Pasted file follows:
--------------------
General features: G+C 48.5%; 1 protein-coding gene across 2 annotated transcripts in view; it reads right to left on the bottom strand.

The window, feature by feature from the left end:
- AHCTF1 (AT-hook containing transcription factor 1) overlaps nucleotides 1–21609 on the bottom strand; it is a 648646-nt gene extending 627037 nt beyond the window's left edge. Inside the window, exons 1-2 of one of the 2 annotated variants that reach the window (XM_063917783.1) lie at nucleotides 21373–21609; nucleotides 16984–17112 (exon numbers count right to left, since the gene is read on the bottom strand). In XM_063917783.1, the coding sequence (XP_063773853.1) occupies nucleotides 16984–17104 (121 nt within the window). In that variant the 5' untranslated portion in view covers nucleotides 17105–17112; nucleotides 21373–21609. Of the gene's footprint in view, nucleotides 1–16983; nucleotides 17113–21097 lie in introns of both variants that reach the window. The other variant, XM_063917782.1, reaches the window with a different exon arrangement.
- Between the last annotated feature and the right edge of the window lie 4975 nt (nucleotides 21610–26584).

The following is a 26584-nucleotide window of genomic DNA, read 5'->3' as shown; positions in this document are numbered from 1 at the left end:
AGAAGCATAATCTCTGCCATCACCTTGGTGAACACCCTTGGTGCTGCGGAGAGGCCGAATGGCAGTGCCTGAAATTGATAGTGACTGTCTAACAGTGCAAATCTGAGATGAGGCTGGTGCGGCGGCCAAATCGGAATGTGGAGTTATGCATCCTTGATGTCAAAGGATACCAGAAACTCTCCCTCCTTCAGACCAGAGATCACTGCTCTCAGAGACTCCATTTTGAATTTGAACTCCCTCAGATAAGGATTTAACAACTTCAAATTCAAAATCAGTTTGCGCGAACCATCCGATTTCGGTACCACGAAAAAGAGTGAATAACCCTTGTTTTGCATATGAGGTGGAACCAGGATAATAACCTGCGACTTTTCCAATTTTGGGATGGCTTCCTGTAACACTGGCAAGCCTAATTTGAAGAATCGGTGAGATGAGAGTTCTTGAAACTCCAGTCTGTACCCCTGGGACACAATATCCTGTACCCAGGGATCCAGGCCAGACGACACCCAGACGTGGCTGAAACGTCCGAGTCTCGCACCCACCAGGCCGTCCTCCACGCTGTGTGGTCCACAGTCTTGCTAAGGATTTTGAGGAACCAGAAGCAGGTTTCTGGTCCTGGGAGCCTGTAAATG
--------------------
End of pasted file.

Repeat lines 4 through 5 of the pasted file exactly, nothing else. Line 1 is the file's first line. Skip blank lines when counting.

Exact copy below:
- Between the last annotated feature and the right edge of the window lie 4975 nt (nucleotides 21610–26584).

The following is a 26584-nucleotide window of genomic DNA, read 5'->3' as shown; positions in this document are numbered from 1 at the left end: